By this point Summer had moved on, wandered across on the floor in front of the stage, unsure where to go. I caught her attention and thought that would be it. Mummy found!

But no! Microphone found!

She spotted it on the front row, where the preacher had left it, in order to pray for those at the front. With speed, and before I could do anything, she moved to the microphone and with glee picked it up. Horror and humour set in. My face doesn’t hide emotion very well. I could only imagine the entertainment my demeanour would have given anyone looking on. I need discretion practice.

Summer wandered back to the middle of the front area with the microphone, holding it up to her mouth, then checking it, holding it back to her mouth. Then she studied it carefully looking for the switch. Uh-oh. I was in a bind. What do I do? Knowing what was coming next, I looked back at the sound guys. I don’t think they knew. I wanted to run back there and urge them to turn the sound off, but that would waste precious time and they might not know which microphone to switch off. I could only hope someone else would take the baton and do the right thing.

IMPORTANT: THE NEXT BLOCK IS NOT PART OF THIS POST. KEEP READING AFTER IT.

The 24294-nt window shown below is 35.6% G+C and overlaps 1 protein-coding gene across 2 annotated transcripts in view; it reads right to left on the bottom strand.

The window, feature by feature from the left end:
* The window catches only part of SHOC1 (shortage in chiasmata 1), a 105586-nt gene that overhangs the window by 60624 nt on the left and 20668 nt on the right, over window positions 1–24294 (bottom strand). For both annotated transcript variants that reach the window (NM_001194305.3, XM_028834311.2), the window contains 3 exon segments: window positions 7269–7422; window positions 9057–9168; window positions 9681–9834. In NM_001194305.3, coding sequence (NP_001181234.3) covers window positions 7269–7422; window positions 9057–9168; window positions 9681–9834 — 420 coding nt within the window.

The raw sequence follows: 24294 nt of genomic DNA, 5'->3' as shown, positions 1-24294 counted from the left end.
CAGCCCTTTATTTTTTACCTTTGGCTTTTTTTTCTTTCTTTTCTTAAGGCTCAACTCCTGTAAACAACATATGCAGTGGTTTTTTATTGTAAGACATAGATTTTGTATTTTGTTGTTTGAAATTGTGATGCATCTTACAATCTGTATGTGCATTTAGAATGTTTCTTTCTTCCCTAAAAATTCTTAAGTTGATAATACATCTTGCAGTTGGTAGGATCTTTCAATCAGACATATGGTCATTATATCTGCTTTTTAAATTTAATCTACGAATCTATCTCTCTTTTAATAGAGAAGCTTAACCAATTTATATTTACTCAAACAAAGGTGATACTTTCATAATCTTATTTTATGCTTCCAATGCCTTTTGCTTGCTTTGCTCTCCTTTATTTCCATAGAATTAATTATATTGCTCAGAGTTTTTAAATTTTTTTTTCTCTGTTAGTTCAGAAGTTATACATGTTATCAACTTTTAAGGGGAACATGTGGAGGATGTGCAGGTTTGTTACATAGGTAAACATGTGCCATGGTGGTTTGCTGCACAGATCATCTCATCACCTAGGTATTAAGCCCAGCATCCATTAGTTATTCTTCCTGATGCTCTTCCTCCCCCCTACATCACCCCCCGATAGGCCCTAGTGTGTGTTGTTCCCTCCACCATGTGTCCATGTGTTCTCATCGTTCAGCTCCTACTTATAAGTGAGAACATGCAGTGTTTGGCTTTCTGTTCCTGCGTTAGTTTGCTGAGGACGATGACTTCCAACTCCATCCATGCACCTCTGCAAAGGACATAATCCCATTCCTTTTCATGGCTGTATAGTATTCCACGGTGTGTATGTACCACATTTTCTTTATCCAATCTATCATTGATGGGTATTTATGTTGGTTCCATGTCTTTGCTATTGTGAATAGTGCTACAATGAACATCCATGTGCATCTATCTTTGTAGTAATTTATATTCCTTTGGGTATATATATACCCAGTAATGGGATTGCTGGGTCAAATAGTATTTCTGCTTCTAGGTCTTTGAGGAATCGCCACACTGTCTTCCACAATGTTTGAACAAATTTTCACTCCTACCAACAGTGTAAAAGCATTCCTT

My brother Matthew to the rescue. Standing in the aisle, with purpose, I saw his position and gave him the cut throat sign. He headed straight to the back. In the meantime Summer had found the magic switch. Uh-oh. Did it have to happen right now? While everyone was praying? In such a holy and focused moment?

The switch was on. And she was live. I lunged and grabbed for the microphone. It was a dumb move. It was never going to end well. Of course she resisted and screamed loudly, right next to some poor soul being prayed for. I quickly let go and backed off to give her space. Thankfully the sound guys had done their thing and she was muted, after only 1 second of sound. She focused on checking that switch again.

I shuffled back to the front seat and smiled helplessly and knowingly at Darryl, who knew all to well. He and his family had spent many weekends hosting Summer at their house to give us a break. If anyone knew, he did.

I forgot myself and starting worshipping. It’s my default. I can’t help it. The music’s going. I can’t help it. Then I remembered myself and opened my eyes to check on Summer. The meeting leader, Chris was attempting to do the right thing and get that microphone back. Summer gave a snap, ‘No’ and then snapped back to her worship zone.